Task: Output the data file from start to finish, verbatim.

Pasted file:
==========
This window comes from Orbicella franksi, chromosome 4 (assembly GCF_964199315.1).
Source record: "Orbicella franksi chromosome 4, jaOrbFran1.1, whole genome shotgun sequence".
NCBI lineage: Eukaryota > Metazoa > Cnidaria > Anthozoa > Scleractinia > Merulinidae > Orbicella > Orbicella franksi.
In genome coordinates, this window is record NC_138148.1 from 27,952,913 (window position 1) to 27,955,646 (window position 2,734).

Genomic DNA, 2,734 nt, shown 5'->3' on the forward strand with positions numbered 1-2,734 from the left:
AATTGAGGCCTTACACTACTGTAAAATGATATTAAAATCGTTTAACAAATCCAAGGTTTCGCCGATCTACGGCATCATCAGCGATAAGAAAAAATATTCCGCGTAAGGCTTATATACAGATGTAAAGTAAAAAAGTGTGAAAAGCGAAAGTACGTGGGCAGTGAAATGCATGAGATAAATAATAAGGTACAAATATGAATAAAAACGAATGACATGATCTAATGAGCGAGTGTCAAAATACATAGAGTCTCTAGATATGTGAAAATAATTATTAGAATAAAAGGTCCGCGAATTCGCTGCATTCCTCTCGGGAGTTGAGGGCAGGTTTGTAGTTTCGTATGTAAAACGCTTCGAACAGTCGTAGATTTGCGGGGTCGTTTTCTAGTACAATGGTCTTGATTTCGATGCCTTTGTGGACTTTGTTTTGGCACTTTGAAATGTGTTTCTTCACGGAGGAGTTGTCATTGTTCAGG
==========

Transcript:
This window comes from Orbicella franksi, chromosome 4 (assembly GCF_964199315.1).
Source record: "Orbicella franksi chromosome 4, jaOrbFran1.1, whole genome shotgun sequence".
NCBI lineage: Eukaryota > Metazoa > Cnidaria > Anthozoa > Scleractinia > Merulinidae > Orbicella > Orbicella franksi.
In genome coordinates, this window is record NC_138148.1 from 27,952,913 (window position 1) to 27,955,646 (window position 2,734).

Genomic DNA, 2,734 nt, shown 5'->3' on the forward strand with positions numbered 1-2,734 from the left:
AATTGAGGCCTTACACTACTGTAAAATGATATTAAAATCGTTTAACAAATCCAAGGTTTCGCCGATCTACGGCATCATCAGCGATAAGAAAAAATATTCCGCGTAAGGCTTATATACAGATGTAAAGTAAAAAAGTGTGAAAAGCGAAAGTACGTGGGCAGTGAAATGCATGAGATAAATAATAAGGTACAAATATGAATAAAAACGAATGACATGATCTAATGAGCGAGTGTCAAAATACATAGAGTCTCTAGATATGTGAAAATAATTATTAGAATAAAAGGTCCGCGAATTCGCTGCATTCCTCTCGGGAGTTGAGGGCAGGTTTGTAGTTTCGTATGTAAAACGCTTCGAACAGTCGTAGATTTGCGGGGTCGTTTTCTAGTACAATGGTCTTGATTTCGATGCCTTTGTGGACTTTGTTTTGGCACTTTGAAATGTGTTTCTTCACGGAGGAGTTGTCATTGTTCAGG